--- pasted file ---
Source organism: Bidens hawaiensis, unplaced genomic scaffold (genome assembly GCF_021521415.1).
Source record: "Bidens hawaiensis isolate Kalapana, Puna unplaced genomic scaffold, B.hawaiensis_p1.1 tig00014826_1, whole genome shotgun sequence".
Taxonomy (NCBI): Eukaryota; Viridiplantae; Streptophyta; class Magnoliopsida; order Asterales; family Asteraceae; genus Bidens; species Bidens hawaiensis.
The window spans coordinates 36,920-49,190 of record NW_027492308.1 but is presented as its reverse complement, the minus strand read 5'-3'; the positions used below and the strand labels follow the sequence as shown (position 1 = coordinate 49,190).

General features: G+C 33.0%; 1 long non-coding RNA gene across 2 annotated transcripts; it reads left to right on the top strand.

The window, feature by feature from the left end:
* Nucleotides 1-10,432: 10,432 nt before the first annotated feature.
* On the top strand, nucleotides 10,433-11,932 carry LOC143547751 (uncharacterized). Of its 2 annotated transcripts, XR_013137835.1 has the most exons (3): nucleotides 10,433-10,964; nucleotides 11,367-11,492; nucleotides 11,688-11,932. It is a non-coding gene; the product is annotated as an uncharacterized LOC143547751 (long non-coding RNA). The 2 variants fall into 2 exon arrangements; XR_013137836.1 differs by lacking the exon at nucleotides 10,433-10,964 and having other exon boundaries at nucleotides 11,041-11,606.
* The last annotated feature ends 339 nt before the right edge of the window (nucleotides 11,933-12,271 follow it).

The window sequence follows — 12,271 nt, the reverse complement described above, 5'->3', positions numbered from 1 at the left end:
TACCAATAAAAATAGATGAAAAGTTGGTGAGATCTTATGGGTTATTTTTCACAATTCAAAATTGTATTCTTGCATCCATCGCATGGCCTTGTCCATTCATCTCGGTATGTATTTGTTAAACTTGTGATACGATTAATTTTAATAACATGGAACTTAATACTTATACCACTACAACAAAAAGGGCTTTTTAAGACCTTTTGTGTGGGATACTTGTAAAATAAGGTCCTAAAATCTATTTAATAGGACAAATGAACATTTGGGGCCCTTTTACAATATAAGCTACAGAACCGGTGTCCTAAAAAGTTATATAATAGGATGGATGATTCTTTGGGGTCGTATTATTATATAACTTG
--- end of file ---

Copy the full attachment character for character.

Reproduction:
Source organism: Bidens hawaiensis, unplaced genomic scaffold (genome assembly GCF_021521415.1).
Source record: "Bidens hawaiensis isolate Kalapana, Puna unplaced genomic scaffold, B.hawaiensis_p1.1 tig00014826_1, whole genome shotgun sequence".
Taxonomy (NCBI): Eukaryota; Viridiplantae; Streptophyta; class Magnoliopsida; order Asterales; family Asteraceae; genus Bidens; species Bidens hawaiensis.
The window spans coordinates 36,920-49,190 of record NW_027492308.1 but is presented as its reverse complement, the minus strand read 5'-3'; the positions used below and the strand labels follow the sequence as shown (position 1 = coordinate 49,190).

General features: G+C 33.0%; 1 long non-coding RNA gene across 2 annotated transcripts; it reads left to right on the top strand.

The window, feature by feature from the left end:
* Nucleotides 1-10,432: 10,432 nt before the first annotated feature.
* On the top strand, nucleotides 10,433-11,932 carry LOC143547751 (uncharacterized). Of its 2 annotated transcripts, XR_013137835.1 has the most exons (3): nucleotides 10,433-10,964; nucleotides 11,367-11,492; nucleotides 11,688-11,932. It is a non-coding gene; the product is annotated as an uncharacterized LOC143547751 (long non-coding RNA). The 2 variants fall into 2 exon arrangements; XR_013137836.1 differs by lacking the exon at nucleotides 10,433-10,964 and having other exon boundaries at nucleotides 11,041-11,606.
* The last annotated feature ends 339 nt before the right edge of the window (nucleotides 11,933-12,271 follow it).

The window sequence follows — 12,271 nt, the reverse complement described above, 5'->3', positions numbered from 1 at the left end:
TACCAATAAAAATAGATGAAAAGTTGGTGAGATCTTATGGGTTATTTTTCACAATTCAAAATTGTATTCTTGCATCCATCGCATGGCCTTGTCCATTCATCTCGGTATGTATTTGTTAAACTTGTGATACGATTAATTTTAATAACATGGAACTTAATACTTATACCACTACAACAAAAAGGGCTTTTTAAGACCTTTTGTGTGGGATACTTGTAAAATAAGGTCCTAAAATCTATTTAATAGGACAAATGAACATTTGGGGCCCTTTTACAATATAAGCTACAGAACCGGTGTCCTAAAAAGTTATATAATAGGATGGATGATTCTTTGGGGTCGTATTATTATATAACTTG